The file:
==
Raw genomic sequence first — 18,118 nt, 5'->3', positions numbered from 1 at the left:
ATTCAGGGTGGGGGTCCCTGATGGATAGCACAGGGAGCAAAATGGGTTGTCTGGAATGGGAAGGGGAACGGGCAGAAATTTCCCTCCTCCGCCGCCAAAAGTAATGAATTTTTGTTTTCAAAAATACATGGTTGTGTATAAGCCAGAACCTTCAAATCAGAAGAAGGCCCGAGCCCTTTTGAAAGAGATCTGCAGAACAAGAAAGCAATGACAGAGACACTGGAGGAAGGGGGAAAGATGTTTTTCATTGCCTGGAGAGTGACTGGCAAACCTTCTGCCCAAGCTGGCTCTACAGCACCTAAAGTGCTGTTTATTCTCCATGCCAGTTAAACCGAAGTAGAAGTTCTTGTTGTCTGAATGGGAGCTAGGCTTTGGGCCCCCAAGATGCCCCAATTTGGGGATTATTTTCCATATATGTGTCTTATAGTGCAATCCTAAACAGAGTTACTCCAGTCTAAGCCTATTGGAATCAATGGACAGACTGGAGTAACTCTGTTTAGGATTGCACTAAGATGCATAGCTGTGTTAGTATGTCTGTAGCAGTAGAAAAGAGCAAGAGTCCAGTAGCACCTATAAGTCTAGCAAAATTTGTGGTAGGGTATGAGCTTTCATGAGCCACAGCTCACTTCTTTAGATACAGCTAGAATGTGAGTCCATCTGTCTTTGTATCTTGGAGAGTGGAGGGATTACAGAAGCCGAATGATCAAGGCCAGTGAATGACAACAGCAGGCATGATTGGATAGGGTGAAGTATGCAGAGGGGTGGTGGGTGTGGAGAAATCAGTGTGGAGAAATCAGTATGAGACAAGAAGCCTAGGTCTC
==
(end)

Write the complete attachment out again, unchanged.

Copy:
Raw genomic sequence first — 18,118 nt, 5'->3', positions numbered from 1 at the left:
ATTCAGGGTGGGGGTCCCTGATGGATAGCACAGGGAGCAAAATGGGTTGTCTGGAATGGGAAGGGGAACGGGCAGAAATTTCCCTCCTCCGCCGCCAAAAGTAATGAATTTTTGTTTTCAAAAATACATGGTTGTGTATAAGCCAGAACCTTCAAATCAGAAGAAGGCCCGAGCCCTTTTGAAAGAGATCTGCAGAACAAGAAAGCAATGACAGAGACACTGGAGGAAGGGGGAAAGATGTTTTTCATTGCCTGGAGAGTGACTGGCAAACCTTCTGCCCAAGCTGGCTCTACAGCACCTAAAGTGCTGTTTATTCTCCATGCCAGTTAAACCGAAGTAGAAGTTCTTGTTGTCTGAATGGGAGCTAGGCTTTGGGCCCCCAAGATGCCCCAATTTGGGGATTATTTTCCATATATGTGTCTTATAGTGCAATCCTAAACAGAGTTACTCCAGTCTAAGCCTATTGGAATCAATGGACAGACTGGAGTAACTCTGTTTAGGATTGCACTAAGATGCATAGCTGTGTTAGTATGTCTGTAGCAGTAGAAAAGAGCAAGAGTCCAGTAGCACCTATAAGTCTAGCAAAATTTGTGGTAGGGTATGAGCTTTCATGAGCCACAGCTCACTTCTTTAGATACAGCTAGAATGTGAGTCCATCTGTCTTTGTATCTTGGAGAGTGGAGGGATTACAGAAGCCGAATGATCAAGGCCAGTGAATGACAACAGCAGGCATGATTGGATAGGGTGAAGTATGCAGAGGGGTGGTGGGTGTGGAGAAATCAGTGTGGAGAAATCAGTATGAGACAAGAAGCCTAGGTCTC